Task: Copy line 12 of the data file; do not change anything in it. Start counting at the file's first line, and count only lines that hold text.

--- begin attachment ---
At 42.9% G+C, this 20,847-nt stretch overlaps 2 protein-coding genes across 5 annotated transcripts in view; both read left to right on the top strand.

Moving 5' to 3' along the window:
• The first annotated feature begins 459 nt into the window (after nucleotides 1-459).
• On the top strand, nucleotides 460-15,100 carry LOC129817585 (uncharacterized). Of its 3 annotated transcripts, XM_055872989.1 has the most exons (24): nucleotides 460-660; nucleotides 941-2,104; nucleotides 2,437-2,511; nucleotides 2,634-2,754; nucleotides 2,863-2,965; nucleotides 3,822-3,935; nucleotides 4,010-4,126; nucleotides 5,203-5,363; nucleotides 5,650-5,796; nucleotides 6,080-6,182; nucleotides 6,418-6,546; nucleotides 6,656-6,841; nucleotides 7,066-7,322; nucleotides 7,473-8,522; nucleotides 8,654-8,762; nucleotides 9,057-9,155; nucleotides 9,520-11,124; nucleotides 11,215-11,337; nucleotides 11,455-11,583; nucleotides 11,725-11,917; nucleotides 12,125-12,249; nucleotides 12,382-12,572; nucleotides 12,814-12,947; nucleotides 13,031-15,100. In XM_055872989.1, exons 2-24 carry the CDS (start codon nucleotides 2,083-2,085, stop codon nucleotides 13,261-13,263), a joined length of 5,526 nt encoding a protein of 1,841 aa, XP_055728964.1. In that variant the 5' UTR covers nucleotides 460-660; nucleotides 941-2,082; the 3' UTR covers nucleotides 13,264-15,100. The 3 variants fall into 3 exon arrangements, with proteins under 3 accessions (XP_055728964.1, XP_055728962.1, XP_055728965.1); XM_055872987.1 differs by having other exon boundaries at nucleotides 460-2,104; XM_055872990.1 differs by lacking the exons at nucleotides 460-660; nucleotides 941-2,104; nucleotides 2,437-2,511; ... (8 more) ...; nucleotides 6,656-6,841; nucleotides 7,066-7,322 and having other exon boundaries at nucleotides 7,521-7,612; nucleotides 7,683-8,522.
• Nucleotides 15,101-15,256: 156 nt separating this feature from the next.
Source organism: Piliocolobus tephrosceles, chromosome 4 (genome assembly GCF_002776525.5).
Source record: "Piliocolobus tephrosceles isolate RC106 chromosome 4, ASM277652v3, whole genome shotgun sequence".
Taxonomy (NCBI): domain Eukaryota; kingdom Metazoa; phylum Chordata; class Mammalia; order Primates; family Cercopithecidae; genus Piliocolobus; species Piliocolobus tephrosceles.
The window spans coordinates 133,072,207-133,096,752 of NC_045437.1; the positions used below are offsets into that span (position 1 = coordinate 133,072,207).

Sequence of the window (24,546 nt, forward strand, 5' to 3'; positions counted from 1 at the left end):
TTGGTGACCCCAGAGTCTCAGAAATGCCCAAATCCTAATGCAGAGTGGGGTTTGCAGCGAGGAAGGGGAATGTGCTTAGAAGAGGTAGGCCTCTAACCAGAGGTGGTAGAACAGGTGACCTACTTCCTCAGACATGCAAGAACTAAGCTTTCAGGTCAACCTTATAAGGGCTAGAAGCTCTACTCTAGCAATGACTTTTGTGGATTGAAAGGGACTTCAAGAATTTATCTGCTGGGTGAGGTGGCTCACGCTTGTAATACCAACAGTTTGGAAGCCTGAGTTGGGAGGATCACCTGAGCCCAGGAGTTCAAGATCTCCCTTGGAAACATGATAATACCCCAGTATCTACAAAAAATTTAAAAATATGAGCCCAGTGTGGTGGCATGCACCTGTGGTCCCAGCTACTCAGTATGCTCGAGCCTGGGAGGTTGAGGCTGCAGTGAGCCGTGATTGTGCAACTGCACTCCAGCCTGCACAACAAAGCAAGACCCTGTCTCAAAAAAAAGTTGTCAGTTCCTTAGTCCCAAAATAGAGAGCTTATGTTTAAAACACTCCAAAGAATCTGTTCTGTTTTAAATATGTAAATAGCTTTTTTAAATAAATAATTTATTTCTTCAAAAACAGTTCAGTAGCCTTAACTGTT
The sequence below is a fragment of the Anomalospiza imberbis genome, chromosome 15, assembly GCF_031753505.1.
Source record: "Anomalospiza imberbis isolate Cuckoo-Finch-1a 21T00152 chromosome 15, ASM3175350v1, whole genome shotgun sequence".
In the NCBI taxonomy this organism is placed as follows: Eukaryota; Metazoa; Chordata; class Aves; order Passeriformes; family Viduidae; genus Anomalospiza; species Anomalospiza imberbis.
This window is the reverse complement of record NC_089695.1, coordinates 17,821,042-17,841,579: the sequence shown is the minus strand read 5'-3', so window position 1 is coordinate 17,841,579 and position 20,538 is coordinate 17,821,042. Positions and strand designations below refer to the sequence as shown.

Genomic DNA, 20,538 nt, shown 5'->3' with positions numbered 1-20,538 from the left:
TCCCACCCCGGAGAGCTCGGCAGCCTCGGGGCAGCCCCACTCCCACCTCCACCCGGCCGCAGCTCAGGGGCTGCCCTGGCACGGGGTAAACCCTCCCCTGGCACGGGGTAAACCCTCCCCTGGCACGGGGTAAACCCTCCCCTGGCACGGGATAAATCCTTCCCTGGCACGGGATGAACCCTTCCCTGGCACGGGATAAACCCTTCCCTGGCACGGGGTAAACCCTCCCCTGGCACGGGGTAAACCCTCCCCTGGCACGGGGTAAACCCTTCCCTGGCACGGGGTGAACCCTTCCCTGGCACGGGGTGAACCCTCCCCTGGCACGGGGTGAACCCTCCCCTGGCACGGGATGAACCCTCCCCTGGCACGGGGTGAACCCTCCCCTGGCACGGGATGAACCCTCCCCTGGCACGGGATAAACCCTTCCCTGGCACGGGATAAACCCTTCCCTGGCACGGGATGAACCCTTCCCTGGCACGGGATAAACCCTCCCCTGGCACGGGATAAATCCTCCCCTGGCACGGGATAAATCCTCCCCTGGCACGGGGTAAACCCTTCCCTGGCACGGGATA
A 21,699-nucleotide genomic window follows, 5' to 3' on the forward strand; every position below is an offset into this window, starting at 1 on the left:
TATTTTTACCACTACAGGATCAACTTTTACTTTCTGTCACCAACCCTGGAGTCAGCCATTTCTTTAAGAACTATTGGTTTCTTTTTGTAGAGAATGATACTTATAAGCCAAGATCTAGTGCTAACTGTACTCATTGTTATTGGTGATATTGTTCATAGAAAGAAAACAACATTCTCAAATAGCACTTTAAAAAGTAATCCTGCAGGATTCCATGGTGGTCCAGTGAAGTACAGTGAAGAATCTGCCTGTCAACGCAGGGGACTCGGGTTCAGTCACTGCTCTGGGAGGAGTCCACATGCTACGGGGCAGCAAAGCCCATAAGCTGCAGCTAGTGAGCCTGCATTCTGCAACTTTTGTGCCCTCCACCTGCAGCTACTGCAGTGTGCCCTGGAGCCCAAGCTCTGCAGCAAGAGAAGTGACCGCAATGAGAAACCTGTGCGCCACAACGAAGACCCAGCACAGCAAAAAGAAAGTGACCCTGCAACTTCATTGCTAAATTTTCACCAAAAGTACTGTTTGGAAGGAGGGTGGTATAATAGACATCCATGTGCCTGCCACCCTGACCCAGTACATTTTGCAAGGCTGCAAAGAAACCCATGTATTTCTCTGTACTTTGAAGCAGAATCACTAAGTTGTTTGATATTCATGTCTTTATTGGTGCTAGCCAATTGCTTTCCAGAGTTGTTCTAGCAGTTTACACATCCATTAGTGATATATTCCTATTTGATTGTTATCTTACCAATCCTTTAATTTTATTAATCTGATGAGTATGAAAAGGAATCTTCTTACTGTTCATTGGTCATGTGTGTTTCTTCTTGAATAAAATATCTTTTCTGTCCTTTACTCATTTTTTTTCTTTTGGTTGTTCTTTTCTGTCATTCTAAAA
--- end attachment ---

The sequence below is a fragment of the Anomalospiza imberbis genome, chromosome 15, assembly GCF_031753505.1.